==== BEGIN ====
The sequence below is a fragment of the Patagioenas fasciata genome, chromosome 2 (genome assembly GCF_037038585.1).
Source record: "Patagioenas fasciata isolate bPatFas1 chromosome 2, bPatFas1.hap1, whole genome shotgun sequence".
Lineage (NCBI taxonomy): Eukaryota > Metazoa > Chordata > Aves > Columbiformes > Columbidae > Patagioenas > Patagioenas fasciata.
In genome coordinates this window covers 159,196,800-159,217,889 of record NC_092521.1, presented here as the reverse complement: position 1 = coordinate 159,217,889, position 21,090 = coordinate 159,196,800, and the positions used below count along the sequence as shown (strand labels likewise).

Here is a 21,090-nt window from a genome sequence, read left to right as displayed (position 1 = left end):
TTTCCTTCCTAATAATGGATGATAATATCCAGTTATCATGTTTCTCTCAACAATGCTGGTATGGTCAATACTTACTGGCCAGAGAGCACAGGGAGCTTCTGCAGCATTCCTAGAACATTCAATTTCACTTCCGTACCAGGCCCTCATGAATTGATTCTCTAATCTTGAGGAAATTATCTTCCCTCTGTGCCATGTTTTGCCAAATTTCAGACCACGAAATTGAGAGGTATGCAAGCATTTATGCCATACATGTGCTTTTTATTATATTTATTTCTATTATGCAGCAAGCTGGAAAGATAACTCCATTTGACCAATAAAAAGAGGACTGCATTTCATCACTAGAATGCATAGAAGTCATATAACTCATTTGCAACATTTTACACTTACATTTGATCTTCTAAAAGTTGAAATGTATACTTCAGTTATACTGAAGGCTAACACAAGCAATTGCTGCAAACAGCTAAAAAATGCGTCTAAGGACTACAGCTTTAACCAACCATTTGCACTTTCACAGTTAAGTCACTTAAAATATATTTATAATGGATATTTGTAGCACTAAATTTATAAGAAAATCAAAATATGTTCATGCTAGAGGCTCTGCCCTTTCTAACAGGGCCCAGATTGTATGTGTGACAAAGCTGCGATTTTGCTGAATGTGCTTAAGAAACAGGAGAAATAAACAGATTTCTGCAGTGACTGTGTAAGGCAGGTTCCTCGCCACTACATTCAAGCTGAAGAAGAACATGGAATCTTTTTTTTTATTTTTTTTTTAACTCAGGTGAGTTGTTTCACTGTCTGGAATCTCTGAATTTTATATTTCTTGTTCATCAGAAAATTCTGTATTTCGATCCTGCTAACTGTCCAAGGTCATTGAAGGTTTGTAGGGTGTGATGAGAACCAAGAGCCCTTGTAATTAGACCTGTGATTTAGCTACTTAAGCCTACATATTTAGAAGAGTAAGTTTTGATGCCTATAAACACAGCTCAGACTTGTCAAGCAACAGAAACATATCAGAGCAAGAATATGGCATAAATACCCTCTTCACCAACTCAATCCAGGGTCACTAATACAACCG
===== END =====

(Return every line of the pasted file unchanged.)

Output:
The sequence below is a fragment of the Patagioenas fasciata genome, chromosome 2 (genome assembly GCF_037038585.1).
Source record: "Patagioenas fasciata isolate bPatFas1 chromosome 2, bPatFas1.hap1, whole genome shotgun sequence".
Lineage (NCBI taxonomy): Eukaryota > Metazoa > Chordata > Aves > Columbiformes > Columbidae > Patagioenas > Patagioenas fasciata.
In genome coordinates this window covers 159,196,800-159,217,889 of record NC_092521.1, presented here as the reverse complement: position 1 = coordinate 159,217,889, position 21,090 = coordinate 159,196,800, and the positions used below count along the sequence as shown (strand labels likewise).

Here is a 21,090-nt window from a genome sequence, read left to right as displayed (position 1 = left end):
TTTCCTTCCTAATAATGGATGATAATATCCAGTTATCATGTTTCTCTCAACAATGCTGGTATGGTCAATACTTACTGGCCAGAGAGCACAGGGAGCTTCTGCAGCATTCCTAGAACATTCAATTTCACTTCCGTACCAGGCCCTCATGAATTGATTCTCTAATCTTGAGGAAATTATCTTCCCTCTGTGCCATGTTTTGCCAAATTTCAGACCACGAAATTGAGAGGTATGCAAGCATTTATGCCATACATGTGCTTTTTATTATATTTATTTCTATTATGCAGCAAGCTGGAAAGATAACTCCATTTGACCAATAAAAAGAGGACTGCATTTCATCACTAGAATGCATAGAAGTCATATAACTCATTTGCAACATTTTACACTTACATTTGATCTTCTAAAAGTTGAAATGTATACTTCAGTTATACTGAAGGCTAACACAAGCAATTGCTGCAAACAGCTAAAAAATGCGTCTAAGGACTACAGCTTTAACCAACCATTTGCACTTTCACAGTTAAGTCACTTAAAATATATTTATAATGGATATTTGTAGCACTAAATTTATAAGAAAATCAAAATATGTTCATGCTAGAGGCTCTGCCCTTTCTAACAGGGCCCAGATTGTATGTGTGACAAAGCTGCGATTTTGCTGAATGTGCTTAAGAAACAGGAGAAATAAACAGATTTCTGCAGTGACTGTGTAAGGCAGGTTCCTCGCCACTACATTCAAGCTGAAGAAGAACATGGAATCTTTTTTTTTATTTTTTTTTTAACTCAGGTGAGTTGTTTCACTGTCTGGAATCTCTGAATTTTATATTTCTTGTTCATCAGAAAATTCTGTATTTCGATCCTGCTAACTGTCCAAGGTCATTGAAGGTTTGTAGGGTGTGATGAGAACCAAGAGCCCTTGTAATTAGACCTGTGATTTAGCTACTTAAGCCTACATATTTAGAAGAGTAAGTTTTGATGCCTATAAACACAGCTCAGACTTGTCAAGCAACAGAAACATATCAGAGCAAGAATATGGCATAAATACCCTCTTCACCAACTCAATCCAGGGTCACTAATACAACCG